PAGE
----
Manchester Orchestra’s newest album, Cope, has the biggest guitar sound I can remember hearing on any record, gigantic, immersive riffs that I’d love to hear when I plug my own axe into an amplifier. Hell, I want these chords to play any time I enter a room. If Sam Cassell pretended to hold guitar riffs instead of his balls after making a big play, he’d be holding the riffs from Cope.
MO layers these riffs over lugubrious rhythms that derive more from doom metal (acts like Trouble or Cathedral) than from any subgenre in the indie or alternative rock worlds, a formula that produces an uneven album but that works more often than it doesn’t, especially given the naturally despairing tone of Andy Hull’s voice. Album opener and first single “Top Notch” best demonstrates this combination of left- and right-hand paths, with an enormous crunch to open the track that evokes early Black Sabbath both in its force and in the use of sudden transitions from high-intensity riffs to slow, quiet passages beneath the lyrics, the strongest on the disc. The lyrical yearning pairs with the tantalizing pause and buildup into each chorus; the quick stops after each riff leave you standing at the edge of a crumbling cliff, waiting for the next giant crunch to arrive, only to have it come a beat later than you expected.
When MO utilize that set of contrasts – loud/quiet, staccato finishes/tentative restarts – they provide Cope with its strongest tracks, including the opener, “The Mansion,” the 6/4 track “The Ocean,” and “Trees,” the last of which has an opening lick that could have come off a recent Black Keys album. The plaintive riff that opens the waltz “All That I Really Wanted” prop up the generic expressions of regret in the verses – Cope isn’t Hull’s strongest work as a lyricist – in a track that might have served as a better closer than the title track. “The Mansion” is more straightforward, at least in tone and time signature, but another dramatic shift into the chorus punctuates the rather morbid verses that precede each one.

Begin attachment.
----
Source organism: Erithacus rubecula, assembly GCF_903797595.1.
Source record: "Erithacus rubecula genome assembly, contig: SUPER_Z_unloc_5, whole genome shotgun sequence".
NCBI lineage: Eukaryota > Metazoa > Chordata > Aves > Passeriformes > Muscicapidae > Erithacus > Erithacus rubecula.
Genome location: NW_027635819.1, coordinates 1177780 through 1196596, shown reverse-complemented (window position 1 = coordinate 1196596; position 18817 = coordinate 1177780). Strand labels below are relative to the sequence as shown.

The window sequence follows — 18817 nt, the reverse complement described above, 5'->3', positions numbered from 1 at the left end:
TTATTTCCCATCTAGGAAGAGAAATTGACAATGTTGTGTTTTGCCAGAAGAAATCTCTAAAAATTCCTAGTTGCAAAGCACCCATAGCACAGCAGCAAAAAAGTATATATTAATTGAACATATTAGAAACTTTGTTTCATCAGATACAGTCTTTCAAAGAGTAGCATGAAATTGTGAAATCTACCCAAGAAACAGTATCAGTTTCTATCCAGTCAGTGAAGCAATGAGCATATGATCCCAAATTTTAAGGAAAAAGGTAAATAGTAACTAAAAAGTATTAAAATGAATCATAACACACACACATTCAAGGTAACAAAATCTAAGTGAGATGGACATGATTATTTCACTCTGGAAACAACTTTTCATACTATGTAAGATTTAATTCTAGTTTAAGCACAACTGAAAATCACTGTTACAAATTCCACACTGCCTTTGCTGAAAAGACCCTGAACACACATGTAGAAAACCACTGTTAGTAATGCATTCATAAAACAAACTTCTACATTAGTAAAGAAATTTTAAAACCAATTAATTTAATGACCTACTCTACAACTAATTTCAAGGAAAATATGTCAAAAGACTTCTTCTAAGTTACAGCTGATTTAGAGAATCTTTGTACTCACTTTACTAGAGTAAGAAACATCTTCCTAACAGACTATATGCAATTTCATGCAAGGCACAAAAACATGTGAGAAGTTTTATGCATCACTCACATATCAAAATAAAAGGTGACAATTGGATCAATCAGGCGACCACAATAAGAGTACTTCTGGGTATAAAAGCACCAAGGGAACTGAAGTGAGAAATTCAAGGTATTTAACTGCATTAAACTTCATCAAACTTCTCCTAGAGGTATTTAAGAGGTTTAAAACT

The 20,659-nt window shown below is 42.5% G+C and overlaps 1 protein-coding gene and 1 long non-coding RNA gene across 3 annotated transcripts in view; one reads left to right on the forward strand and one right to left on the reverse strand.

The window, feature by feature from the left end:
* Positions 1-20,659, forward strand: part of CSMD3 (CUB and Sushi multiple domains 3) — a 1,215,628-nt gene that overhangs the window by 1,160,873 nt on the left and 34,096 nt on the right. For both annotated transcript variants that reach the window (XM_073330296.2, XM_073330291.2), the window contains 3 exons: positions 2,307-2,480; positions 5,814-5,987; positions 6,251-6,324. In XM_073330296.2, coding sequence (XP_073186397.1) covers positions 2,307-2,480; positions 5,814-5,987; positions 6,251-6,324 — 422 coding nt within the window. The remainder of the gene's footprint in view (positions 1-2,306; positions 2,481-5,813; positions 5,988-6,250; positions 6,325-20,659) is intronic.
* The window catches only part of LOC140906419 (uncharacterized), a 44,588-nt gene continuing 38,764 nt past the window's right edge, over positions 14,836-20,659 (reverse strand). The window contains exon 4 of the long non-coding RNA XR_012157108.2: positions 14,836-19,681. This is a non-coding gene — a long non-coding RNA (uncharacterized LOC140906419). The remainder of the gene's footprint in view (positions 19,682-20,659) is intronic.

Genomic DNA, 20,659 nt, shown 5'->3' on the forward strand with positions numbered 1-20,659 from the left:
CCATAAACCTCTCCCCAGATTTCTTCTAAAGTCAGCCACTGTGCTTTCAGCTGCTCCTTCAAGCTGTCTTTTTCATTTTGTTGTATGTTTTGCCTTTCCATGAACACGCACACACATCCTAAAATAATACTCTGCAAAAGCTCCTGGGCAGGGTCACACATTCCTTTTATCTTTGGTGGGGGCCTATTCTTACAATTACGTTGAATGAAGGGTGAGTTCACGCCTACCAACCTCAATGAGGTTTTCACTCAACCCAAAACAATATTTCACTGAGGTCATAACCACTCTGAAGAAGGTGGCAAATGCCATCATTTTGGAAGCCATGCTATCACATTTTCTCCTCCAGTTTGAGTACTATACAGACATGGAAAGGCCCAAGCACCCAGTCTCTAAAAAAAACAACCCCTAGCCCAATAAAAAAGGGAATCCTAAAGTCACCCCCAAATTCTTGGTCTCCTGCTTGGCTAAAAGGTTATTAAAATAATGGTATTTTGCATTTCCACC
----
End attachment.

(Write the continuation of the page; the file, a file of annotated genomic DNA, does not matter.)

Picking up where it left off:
However, when the pace picks up, the music becomes a little one-note – the harmonies sound overproduced, the tension is lacking, and the weaker lyrics become more noticeable. “Girl Harbor” sounds like an aborted attempt at a straight pop song, lacking not only the huge riffs that distinguish the album as a whole but even missing any kind of dissonant or contrasting note to tone down the saccharine lyrics. “Every Stone” is similarly upbeat without balance; that’s not who Manchester Orchestra is, and it’s certainly not what they do best, so when they head in this direction, the harsh or heavy elements are notable by their absence. Those vocal harmonies work so well in the midst of a song that otherwise borders on hard rock or metal, but they risk coming too close to OneRepublic when they indulge in those harmonies without that note of acidity to create a more complete dish.
Cope represents a step forward again for Manchester Orchestra, whose critically-acclaimed 2011 release Simple Math dwelled too much on insular, tenebrous sounds and didn’t have anywhere near the aural appeal of this album. Some listeners may not appreciate the shift from indie-rock quirkiness (like Simple Math‘s “Pensacola”) to full-on metal-tinged rock, but of all of the stylistic dialects the band has tried, this one suits Andy Hull’s voice and lyrics the best, even with some inconsistencies in their transition to this kind of sound.
I take a fair amount of time to review albums, giving them as many listens as I think necessary to write up a proper review, which means I won’t usually have a review out the day an album’s released (only if I have a promo copy), and I won’t review every album I hear. I’m hoping to write up at least three more recent releases before draft season starts to overwhelm me – Band of Skulls’ Himalayan, Jimi Goodwin’s Odludek, and The War on Drugs’ Lost in the Dream.